Herewith I hand you the scores made at the Cripple Creek Shot Gun Club’s grounds February 8th. Hirschy. the present holder of the Grand American Handicap Medal and Messrs. Tritch, Beezer and Plank of Denver were here and made good scores considering that we have the hardest magautrap to shoot from this side of Cape Nome.
The La Junta (Colorado) Gun Club held a highly successful shoot at their grounds February 10th, at which a large crowd was present. The club, although a new organization, has twenty members and new ones coming in. They will build a fine club house and have a magautrap.
That the sportsmen of America have a warm spot in their hearts for the uprightness of character and gentlemanly instincts which characterize every true sportsman, is well evidenced by the following resolutions of condolence on the death of the late A. L. Bennett of Colorado, which were adopted at a recent meeting of the sportsmen of Texas:
Des Moines. Iowa, Jan. 20. 1903. The National Rifle Association of America expects to send a team to England this summer to compete for the Palma trophy. Members of the United States army, navy and the National Guard of the various states will be eligible to places.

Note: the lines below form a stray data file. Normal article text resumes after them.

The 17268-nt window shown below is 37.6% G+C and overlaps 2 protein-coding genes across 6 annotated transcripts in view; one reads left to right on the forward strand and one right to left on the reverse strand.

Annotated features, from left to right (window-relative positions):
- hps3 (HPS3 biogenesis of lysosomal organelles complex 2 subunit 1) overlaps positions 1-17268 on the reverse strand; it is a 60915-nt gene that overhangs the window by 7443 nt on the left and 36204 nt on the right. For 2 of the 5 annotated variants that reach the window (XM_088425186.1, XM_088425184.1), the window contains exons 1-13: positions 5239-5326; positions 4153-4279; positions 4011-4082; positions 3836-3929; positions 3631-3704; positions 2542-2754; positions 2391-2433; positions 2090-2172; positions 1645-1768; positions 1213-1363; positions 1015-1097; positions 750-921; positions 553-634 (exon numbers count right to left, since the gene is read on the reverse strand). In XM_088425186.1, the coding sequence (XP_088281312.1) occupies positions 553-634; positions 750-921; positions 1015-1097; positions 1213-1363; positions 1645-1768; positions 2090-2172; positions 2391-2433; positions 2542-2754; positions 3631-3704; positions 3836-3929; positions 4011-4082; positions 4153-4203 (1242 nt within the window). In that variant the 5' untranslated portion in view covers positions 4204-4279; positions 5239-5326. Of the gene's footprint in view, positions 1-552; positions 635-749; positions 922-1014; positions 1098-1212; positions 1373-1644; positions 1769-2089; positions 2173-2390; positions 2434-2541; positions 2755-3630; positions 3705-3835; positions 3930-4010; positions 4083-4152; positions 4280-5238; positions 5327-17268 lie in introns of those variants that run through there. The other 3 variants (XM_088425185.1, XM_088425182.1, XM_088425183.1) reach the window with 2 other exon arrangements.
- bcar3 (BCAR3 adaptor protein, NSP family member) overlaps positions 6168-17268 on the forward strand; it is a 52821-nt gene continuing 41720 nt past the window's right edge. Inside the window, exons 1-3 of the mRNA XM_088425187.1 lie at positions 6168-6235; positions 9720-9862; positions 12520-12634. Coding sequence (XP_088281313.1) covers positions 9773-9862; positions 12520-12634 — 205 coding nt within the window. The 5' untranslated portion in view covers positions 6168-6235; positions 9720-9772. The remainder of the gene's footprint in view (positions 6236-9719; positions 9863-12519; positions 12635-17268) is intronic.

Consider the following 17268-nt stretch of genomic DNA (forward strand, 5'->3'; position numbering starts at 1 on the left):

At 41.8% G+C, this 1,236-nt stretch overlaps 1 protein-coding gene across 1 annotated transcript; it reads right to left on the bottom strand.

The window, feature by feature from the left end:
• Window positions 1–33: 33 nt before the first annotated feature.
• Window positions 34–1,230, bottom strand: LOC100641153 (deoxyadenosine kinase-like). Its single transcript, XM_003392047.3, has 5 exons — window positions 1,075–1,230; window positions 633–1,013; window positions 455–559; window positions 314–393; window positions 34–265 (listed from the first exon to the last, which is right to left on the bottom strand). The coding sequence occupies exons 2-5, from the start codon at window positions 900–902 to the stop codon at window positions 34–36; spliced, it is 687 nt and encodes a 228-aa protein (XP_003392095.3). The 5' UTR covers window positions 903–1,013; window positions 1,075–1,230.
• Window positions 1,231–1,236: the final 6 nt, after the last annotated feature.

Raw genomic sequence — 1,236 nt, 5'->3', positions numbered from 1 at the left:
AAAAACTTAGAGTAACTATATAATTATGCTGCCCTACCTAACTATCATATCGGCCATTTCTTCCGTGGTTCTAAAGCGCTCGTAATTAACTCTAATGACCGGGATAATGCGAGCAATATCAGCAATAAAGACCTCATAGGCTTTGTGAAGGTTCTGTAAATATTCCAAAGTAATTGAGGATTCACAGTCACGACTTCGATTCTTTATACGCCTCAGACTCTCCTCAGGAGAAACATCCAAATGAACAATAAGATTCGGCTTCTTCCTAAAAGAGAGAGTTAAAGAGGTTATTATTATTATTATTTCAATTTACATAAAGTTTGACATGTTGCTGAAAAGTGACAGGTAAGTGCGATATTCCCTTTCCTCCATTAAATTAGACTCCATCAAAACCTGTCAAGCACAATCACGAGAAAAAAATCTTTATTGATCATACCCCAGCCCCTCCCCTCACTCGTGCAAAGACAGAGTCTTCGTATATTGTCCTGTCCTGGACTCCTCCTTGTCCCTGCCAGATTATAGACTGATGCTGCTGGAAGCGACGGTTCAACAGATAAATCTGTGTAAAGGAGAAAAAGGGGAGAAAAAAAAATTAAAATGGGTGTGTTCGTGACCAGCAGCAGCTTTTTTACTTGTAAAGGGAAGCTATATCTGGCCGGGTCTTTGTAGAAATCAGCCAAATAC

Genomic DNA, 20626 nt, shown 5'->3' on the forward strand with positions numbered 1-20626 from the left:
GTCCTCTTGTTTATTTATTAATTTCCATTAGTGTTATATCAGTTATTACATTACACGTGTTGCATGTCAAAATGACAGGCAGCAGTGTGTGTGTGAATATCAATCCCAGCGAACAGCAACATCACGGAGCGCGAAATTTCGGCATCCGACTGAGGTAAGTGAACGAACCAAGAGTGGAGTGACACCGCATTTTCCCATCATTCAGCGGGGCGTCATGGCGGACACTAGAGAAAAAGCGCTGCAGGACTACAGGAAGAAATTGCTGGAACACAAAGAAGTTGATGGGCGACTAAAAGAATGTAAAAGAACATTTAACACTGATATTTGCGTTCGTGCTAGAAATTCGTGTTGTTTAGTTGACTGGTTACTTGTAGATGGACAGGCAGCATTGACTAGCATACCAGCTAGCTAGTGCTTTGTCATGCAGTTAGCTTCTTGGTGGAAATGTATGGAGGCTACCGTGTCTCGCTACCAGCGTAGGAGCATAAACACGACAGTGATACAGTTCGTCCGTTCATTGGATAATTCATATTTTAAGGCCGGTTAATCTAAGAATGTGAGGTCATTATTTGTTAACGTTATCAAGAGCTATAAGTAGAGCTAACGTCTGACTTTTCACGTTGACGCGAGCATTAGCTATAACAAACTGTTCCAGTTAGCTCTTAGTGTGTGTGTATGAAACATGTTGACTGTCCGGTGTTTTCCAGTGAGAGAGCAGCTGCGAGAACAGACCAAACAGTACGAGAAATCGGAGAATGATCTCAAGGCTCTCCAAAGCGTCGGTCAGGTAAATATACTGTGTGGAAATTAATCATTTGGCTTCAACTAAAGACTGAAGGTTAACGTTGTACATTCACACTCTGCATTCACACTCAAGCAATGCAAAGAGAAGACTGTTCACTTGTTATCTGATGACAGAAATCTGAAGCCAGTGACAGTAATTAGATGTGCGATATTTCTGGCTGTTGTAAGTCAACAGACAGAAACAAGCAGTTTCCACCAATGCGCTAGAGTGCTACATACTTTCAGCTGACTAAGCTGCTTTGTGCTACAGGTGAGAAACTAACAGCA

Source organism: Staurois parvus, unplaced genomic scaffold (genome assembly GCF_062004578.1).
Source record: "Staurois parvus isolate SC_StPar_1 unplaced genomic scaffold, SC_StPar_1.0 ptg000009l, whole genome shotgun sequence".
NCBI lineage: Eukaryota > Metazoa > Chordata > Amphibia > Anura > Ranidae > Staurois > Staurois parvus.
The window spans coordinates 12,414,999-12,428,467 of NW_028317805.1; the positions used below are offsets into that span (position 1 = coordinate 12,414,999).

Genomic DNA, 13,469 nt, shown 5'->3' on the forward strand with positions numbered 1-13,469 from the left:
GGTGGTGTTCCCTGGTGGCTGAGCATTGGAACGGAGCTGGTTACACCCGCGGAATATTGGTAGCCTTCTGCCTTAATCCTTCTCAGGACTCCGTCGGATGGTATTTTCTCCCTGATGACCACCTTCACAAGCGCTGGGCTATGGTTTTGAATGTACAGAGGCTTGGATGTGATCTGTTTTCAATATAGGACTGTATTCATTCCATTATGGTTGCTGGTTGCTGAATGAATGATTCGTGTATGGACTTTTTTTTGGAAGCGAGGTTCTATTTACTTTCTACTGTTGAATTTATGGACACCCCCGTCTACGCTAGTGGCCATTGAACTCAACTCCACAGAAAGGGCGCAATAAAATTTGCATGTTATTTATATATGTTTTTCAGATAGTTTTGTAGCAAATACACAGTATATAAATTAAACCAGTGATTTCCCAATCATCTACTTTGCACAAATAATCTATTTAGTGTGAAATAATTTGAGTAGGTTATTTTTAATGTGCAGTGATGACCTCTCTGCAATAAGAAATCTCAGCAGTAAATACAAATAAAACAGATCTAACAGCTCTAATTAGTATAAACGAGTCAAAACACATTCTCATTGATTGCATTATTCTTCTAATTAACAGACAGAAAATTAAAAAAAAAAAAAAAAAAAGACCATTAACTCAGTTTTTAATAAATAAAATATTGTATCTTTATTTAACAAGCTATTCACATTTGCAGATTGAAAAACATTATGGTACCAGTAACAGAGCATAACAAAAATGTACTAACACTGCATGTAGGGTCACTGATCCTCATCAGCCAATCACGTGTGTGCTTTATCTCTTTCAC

F. D. McQueen. Garrison. Utah.—(1) Please inform me as to the diameter of the new .32 Special Winchester bullet. (2) Could the regular .32-40 Marlin bullet be used in reloading the .32 Winchester Special? (3) What would you say about reloading the Winchester Special with King's Semi-Smokeless and the wire lubricated bullet?
A Preparation That Will Destroy the Dandruff Germ Discovered.
PETERS’ ANNUAL DINNER.
Finally the scientific student has discovered a certain remedy for dandruff. When it first became known that dandruff is the result of a germ or parasite that digs into the scalp, and saps the vitality of hair at the root, causing falling hair and baldness, biologists set to work to discover some preparation that will kill that germ.